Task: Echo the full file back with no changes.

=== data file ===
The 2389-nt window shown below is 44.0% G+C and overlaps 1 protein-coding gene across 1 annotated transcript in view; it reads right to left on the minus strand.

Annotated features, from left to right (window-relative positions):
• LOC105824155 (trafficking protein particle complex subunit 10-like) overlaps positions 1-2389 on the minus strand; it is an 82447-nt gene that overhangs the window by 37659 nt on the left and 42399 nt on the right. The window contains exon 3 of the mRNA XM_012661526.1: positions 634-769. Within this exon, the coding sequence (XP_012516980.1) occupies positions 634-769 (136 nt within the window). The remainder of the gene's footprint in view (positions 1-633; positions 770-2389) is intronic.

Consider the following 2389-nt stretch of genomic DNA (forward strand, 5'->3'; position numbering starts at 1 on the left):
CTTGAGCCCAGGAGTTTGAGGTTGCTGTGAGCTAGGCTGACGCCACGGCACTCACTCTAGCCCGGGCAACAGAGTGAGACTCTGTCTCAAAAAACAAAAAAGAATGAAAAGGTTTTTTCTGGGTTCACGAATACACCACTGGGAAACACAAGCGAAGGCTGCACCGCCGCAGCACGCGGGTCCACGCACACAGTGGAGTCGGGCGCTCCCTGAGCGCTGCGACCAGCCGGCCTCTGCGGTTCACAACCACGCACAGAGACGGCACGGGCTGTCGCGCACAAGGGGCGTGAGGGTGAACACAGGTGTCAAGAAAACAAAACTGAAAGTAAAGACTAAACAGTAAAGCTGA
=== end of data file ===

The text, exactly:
The 2389-nt window shown below is 44.0% G+C and overlaps 1 protein-coding gene across 1 annotated transcript in view; it reads right to left on the minus strand.

Annotated features, from left to right (window-relative positions):
• LOC105824155 (trafficking protein particle complex subunit 10-like) overlaps positions 1-2389 on the minus strand; it is an 82447-nt gene that overhangs the window by 37659 nt on the left and 42399 nt on the right. The window contains exon 3 of the mRNA XM_012661526.1: positions 634-769. Within this exon, the coding sequence (XP_012516980.1) occupies positions 634-769 (136 nt within the window). The remainder of the gene's footprint in view (positions 1-633; positions 770-2389) is intronic.

Consider the following 2389-nt stretch of genomic DNA (forward strand, 5'->3'; position numbering starts at 1 on the left):
CTTGAGCCCAGGAGTTTGAGGTTGCTGTGAGCTAGGCTGACGCCACGGCACTCACTCTAGCCCGGGCAACAGAGTGAGACTCTGTCTCAAAAAACAAAAAAGAATGAAAAGGTTTTTTCTGGGTTCACGAATACACCACTGGGAAACACAAGCGAAGGCTGCACCGCCGCAGCACGCGGGTCCACGCACACAGTGGAGTCGGGCGCTCCCTGAGCGCTGCGACCAGCCGGCCTCTGCGGTTCACAACCACGCACAGAGACGGCACGGGCTGTCGCGCACAAGGGGCGTGAGGGTGAACACAGGTGTCAAGAAAACAAAACTGAAAGTAAAGACTAAACAGTAAAGCTGA